If you asked typical American citizens to name the world's largest Muslim nation, in terms of population, most would probably pick a land somewhere in the Middle East -- not Indonesia.
However, if there is one fact that many Americans do know about Islam in Indonesia, it is that most Muslims in this sprawling and complex nation practice a "moderate" form of the faith (whatever that "moderate" label means). This has allowed believers in various faith groups to live in peace, for the most part.
Thus, terrorist attacks in Indonesia linked ISIS are big news -- at least in the American news outlets that continue to offer adequate coverage of international news. Sadly, an ominous cluster of attacks this past weekend in Indonesia probably received little if any attention in most American newspapers.
The New York Times, of course, was a notable exception. Here is the lede in its report:
JAKARTA, Indonesia -- A wave of deadly bombings on Sunday and Monday and evidence of more planned have shaken Indonesia just ahead of the holy month of Ramadan, with entire families -- including children -- carrying out suicide attacks against Christian worshipers and the police.
The troubling discovery Monday of completed bombs in a housing complex outside Surabaya, Indonesia’s second-largest city, came a day after members of a single family carried out three attacks against separate churches in the city around Mass time, killing seven people.
The use of the word "Mass" implies that the attacks focused on Catholic congregations, when the reality was more complex than that -- since Pentecostal and traditional Protestant churches were targeted, along with Catholic sanctuaries. In other words, the attacks were aimed at all Christians (and police), not just Catholics.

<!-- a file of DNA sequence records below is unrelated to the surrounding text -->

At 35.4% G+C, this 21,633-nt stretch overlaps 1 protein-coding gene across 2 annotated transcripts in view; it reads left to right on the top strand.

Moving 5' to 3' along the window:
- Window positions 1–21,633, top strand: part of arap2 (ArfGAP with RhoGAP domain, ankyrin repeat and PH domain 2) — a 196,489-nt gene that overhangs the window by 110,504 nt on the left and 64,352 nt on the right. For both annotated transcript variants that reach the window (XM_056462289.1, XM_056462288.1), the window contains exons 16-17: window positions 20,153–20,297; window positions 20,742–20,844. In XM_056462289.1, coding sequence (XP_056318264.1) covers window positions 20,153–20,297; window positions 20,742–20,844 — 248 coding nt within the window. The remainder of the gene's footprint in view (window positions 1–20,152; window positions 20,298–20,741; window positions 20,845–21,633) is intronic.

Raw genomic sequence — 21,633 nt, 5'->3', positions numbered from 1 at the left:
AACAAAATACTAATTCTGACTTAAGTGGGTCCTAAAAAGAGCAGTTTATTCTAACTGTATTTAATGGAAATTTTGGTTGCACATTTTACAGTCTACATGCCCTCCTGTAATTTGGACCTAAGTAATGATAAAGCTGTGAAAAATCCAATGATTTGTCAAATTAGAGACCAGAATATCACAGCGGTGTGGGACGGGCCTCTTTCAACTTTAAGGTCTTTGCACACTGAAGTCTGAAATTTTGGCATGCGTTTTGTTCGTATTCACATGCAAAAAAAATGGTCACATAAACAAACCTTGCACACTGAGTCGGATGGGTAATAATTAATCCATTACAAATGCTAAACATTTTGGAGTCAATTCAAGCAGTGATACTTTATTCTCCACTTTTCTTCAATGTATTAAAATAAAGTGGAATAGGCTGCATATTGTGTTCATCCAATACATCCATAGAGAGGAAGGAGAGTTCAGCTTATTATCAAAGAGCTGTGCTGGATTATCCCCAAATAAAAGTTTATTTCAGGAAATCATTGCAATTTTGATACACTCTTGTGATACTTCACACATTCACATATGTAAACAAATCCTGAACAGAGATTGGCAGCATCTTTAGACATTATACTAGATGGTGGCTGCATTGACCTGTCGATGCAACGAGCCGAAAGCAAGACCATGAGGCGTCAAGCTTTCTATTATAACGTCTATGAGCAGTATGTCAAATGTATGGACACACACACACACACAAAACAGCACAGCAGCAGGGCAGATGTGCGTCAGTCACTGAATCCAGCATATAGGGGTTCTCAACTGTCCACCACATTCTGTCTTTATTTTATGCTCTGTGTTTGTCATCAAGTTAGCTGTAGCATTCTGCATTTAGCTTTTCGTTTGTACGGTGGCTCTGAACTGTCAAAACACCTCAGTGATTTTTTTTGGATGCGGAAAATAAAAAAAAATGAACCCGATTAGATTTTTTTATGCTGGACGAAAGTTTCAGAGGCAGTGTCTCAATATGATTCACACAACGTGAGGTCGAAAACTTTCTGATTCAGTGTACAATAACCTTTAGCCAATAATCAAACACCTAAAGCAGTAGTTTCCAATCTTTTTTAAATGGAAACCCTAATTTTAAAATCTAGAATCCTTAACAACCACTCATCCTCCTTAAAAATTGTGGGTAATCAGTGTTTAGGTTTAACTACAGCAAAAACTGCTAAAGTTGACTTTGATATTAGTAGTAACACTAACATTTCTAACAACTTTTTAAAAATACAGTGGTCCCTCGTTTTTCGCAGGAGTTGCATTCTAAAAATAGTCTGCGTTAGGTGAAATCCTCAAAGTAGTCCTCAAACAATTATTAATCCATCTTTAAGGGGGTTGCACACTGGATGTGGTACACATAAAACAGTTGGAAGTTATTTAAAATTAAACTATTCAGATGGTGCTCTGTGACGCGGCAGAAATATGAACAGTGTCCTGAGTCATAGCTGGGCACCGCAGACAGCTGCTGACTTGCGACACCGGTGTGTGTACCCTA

But that was not the main issue here. The Times report quickly reminded readers:
Indonesia, the world’s most populous Muslim-majority nation, practices one of the most moderate forms of Islam in the world, but still has a homegrown terrorism problem. The country has experienced numerous attacks in the years after the Sept. 11 attacks in the United States. ...
But the use of children in terrorist plots, analysts say, represents a new and shocking development in Indonesia. ... During Sunday morning’s attacks, one suicide bomber appeared to have been disguised as a churchgoer. In another, an attacker drove a Toyota minivan with a bomb the site. Still another attacker was seen in footage speeding on a scooter toward a church before an explosion.
Readers are, of course, expected to grasp that "moderate" Islam is somehow more tolerate of other faiths than, well, regular Islam or radicalized forms of Islam. As a Muslim journalist once told me, during a seminar on religion and the news in Prague, most Muslims assume that the world "moderate" means, in his words, "Muslims that America likes."
This vague, Western, term has little or no meaning to Muslims around the world, in terms of describing the content of their faith.